Nickolas Sharp, a former Ubiquiti employee who managed the networking device maker’s cloud team, pled guilty today to stealing gigabytes worth of files from Ubiquiti’s network and trying to extort his employer while posing as an anonymous hacker and a whistleblower.
“Nickolas Sharp’s company entrusted him with confidential information that he exploited and held for ransom,” U.S. Attorney Damian Williams said on Thursday.
“Adding insult to injury, when Sharp wasn’t given his ransom demands, he retaliated by causing false news stories to be published about the company, which resulted in his company’s market capitalization plummeting by over $4 billion.”
Sharp was arrested and charged with data theft and extortion attempts on December 1, 2021.
Billions of dollars in losses after stock drop
Ubiquiti disclosed a security incident in January 2021 following Sharp’s data theft. While working to assess the scope of the incident and remediate the security breach’s effects as the company’s cloud lead, the defendant also tried extorting Ubiquiti while posing as an anonymous hacker.
The ransom note asked for 50 bitcoins (around $1.9 million at the time) in exchange for revealing the vulnerability used to breach the network and for returning the stolen files.
Ubiquiti refused to pay and, instead, changed all employee credentials, discovered and disabled a second backdoor from its systems, and issued a security breach notification on January 11.
After the extortion attempt failed, Sharp shared information regarding the incident with the media while pretending to be a whistleblower, accusing Ubiquiti of downplaying the breach.
As a result, Ubiquiti’s stock price dropped by almost 20%, which led to financial losses of over $4 billion in market capitalization.
On April 1, the company confirmed it was being targeted by an extortion attempt following the January breach with no indication that customer accounts were affected after Sharp (as a whistleblower) disputed Ubiquiti’s statement and said that the incident’s impact was massive.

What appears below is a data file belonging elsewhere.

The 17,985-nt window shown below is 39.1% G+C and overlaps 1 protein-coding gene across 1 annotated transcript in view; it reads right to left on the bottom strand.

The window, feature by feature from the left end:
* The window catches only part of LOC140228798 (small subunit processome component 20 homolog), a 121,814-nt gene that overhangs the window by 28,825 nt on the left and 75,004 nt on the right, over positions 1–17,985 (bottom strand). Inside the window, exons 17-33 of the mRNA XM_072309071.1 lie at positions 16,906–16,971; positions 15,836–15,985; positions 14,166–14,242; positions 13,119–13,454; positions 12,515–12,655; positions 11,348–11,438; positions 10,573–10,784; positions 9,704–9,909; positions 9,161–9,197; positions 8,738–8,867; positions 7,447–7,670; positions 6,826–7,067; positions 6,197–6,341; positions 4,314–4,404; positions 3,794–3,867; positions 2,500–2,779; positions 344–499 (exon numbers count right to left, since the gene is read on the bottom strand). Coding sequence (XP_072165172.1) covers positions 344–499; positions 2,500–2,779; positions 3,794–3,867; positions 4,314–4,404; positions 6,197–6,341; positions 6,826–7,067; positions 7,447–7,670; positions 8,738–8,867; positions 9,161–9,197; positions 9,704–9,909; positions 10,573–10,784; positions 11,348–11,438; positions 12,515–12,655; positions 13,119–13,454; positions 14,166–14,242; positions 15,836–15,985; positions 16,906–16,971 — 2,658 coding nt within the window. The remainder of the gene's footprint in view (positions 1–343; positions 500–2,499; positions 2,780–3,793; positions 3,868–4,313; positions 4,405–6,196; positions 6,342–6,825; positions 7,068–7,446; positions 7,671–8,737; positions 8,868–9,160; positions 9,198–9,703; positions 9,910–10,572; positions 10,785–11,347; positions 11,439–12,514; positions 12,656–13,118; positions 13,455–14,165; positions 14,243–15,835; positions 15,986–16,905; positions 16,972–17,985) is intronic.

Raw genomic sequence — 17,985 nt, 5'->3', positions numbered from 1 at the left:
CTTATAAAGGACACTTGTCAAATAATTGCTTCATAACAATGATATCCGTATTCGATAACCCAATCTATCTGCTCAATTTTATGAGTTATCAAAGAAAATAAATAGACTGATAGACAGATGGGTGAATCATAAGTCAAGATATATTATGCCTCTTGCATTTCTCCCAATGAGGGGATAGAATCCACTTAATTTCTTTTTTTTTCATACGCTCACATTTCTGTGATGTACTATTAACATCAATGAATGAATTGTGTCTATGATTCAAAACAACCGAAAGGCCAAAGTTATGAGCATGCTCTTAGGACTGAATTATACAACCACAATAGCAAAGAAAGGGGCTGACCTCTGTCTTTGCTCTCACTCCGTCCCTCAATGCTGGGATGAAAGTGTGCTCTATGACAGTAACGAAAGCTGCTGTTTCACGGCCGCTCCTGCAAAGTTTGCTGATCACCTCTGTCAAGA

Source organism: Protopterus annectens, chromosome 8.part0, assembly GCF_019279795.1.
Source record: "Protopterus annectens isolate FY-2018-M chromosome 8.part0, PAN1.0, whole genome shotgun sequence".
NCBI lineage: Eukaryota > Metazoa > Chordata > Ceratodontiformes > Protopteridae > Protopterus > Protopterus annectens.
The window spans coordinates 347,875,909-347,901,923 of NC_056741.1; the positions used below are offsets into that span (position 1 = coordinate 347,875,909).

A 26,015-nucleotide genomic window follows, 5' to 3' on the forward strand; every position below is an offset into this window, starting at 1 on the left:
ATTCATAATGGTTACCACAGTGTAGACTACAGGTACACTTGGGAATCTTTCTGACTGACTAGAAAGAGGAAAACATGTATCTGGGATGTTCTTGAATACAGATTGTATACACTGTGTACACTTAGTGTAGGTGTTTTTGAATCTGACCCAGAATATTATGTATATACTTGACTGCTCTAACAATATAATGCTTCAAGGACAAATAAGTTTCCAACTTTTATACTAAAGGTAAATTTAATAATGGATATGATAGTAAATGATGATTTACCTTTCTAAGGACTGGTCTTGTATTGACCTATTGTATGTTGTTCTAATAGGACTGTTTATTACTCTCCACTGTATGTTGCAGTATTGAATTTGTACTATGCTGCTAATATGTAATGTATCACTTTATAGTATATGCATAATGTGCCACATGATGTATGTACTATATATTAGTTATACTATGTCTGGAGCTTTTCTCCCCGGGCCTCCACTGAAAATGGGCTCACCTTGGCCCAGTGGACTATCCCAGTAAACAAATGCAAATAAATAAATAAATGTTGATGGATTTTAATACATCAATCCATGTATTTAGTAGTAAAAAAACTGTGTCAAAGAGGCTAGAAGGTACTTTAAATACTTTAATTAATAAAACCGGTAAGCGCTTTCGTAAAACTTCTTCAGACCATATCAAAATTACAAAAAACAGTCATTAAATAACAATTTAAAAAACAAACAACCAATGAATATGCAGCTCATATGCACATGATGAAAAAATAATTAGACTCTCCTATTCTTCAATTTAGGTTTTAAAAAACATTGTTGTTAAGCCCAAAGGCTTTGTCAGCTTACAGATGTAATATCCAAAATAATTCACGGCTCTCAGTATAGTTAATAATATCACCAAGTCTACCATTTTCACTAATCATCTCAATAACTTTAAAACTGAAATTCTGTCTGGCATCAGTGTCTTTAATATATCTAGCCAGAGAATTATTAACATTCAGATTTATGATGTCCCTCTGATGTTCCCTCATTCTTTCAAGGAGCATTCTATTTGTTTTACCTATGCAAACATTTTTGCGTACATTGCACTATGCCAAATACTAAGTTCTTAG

Sharp also claimed that Ubiquiti did not have a logging system that would’ve prevented them from verifying systems or data were accessed by the “attacker.” However, his claims line up with the Justice Department info on him tampering with the company’s logging systems.
Even though the DOJ hasn’t yet named Sharp’s employer in the indictment or the press releases regarding this case, the details perfectly align with Sharp’s LinkedIn account and previous info on the Ubiquiti breach.
Exposed by an Internet outage
Sharp stole confidential files from Ubiquiti’s AWS infrastructure (on December 10, 2020) and GitHub repositories (on December 21 and 22, 2020) using his cloud administrator credentials and cloning hundreds of repos over SSH, according to the indictment [PDF].
While stealing the data, he tried hiding his home IP address using the Surfshark VPN service, but his location was exposed after a temporary Internet outage.
In further efforts to hide his malicious activity, Sharp also modified log retention policies on Ubiquiti’s servers and other files that would have exposed his identity during the incident investigation.
“Among other things, SHARP applied one-day lifecycle retention policies to certain logs on AWS which would have the effect of deleting certain evidence of the intruder’s activity within one day,” the court documents read.
Sharp’s charges carry a maximum sentence of 37 years in prison if found guilty. He is scheduled to be sentenced on May 10 by U.S. District Judge Katherine Polk Failla.